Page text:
TNL: How has Urban Nomad reflected changes in Taiwan over time?
DF: Well we’re still in the creative mode of going forward and innovating. But we have been collecting short films from Taiwan for 17 years. Perhaps if there was enough interest it might be something we could put together in a program. Putting on a screening is quite expensive [in a commercial venue].
TNL: Yes, coming back to the money side of things. Would it be easier if you had government sponsorship?
DF: Actually last year we accepted a bit of government sponsorship for the first time. It’s a help, but…
TNL: And this year you have sponsorship from the British Council. Is that why there are so many British-focused films in the program [such as "Westwood: Punk, Icon, Activist" (Tucker, UK), "Here to be Heard", and "Bunch of Kunst" (Franz, Germany) the story of the Sleaford Mods punk band]
DF: It was actually the other way around. We selected the films and then approached the British Council. They’ve been great to work with.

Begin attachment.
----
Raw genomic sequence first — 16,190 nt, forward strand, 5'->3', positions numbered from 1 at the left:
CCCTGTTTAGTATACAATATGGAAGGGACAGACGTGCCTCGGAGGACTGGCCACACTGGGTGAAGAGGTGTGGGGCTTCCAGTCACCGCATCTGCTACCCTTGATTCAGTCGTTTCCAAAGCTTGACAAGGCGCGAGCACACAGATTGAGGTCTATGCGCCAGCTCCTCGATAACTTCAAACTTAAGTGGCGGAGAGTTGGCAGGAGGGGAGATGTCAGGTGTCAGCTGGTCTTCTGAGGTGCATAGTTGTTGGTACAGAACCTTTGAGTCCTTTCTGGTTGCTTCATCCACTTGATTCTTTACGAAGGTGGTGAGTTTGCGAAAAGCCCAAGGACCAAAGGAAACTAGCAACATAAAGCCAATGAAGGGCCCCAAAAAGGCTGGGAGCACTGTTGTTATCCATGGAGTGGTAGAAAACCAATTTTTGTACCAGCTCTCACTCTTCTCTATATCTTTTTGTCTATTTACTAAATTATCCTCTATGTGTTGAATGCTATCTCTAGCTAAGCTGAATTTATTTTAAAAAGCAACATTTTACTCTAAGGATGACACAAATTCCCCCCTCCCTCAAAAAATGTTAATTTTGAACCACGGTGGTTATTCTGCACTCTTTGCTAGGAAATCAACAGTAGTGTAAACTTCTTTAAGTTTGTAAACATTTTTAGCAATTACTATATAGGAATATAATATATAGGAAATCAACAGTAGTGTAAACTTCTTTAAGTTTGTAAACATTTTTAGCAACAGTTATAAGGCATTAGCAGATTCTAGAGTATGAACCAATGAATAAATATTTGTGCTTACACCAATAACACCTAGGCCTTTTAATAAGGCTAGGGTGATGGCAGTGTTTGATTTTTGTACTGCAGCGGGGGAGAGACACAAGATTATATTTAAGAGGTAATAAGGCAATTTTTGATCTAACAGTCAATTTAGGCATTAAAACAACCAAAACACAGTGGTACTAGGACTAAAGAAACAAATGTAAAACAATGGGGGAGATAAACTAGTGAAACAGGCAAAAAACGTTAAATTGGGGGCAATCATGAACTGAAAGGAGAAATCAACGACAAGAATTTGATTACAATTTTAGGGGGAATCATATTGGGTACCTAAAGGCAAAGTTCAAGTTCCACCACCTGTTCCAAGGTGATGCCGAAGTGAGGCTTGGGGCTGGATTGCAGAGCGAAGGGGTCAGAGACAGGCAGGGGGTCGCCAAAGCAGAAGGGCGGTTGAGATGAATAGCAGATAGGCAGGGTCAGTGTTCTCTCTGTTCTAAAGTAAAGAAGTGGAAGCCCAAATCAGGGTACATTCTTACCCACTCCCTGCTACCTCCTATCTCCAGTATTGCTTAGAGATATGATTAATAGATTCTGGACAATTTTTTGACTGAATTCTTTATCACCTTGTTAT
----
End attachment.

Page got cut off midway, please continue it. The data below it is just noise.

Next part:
TNL: Let’s talk about the shorts program, which opens up the festival to the international community of filmmakers in Taiwan...
DF: It is like the beginning of Urban Nomad. It’s cool that we can get back to the early spirit of the festival.
TNL: Of the other shorts programs Shorts 4: Connected/Disconnected looks particularly interesting. Lots of experimental stuff in there and so on.
DF: Shorts 4 looks like it might sell out early on, which is unusual for a shorts program. It also features a short from Xiao Ying, who acted in "Cape No. 7" [a hit Taiwanese film set in Hengchung released in 2008]. He’s also the lead singer of [longstanding] local band The Clippers.
TNL: How has Urban Nomad helped films from Taiwan travel outside of the country?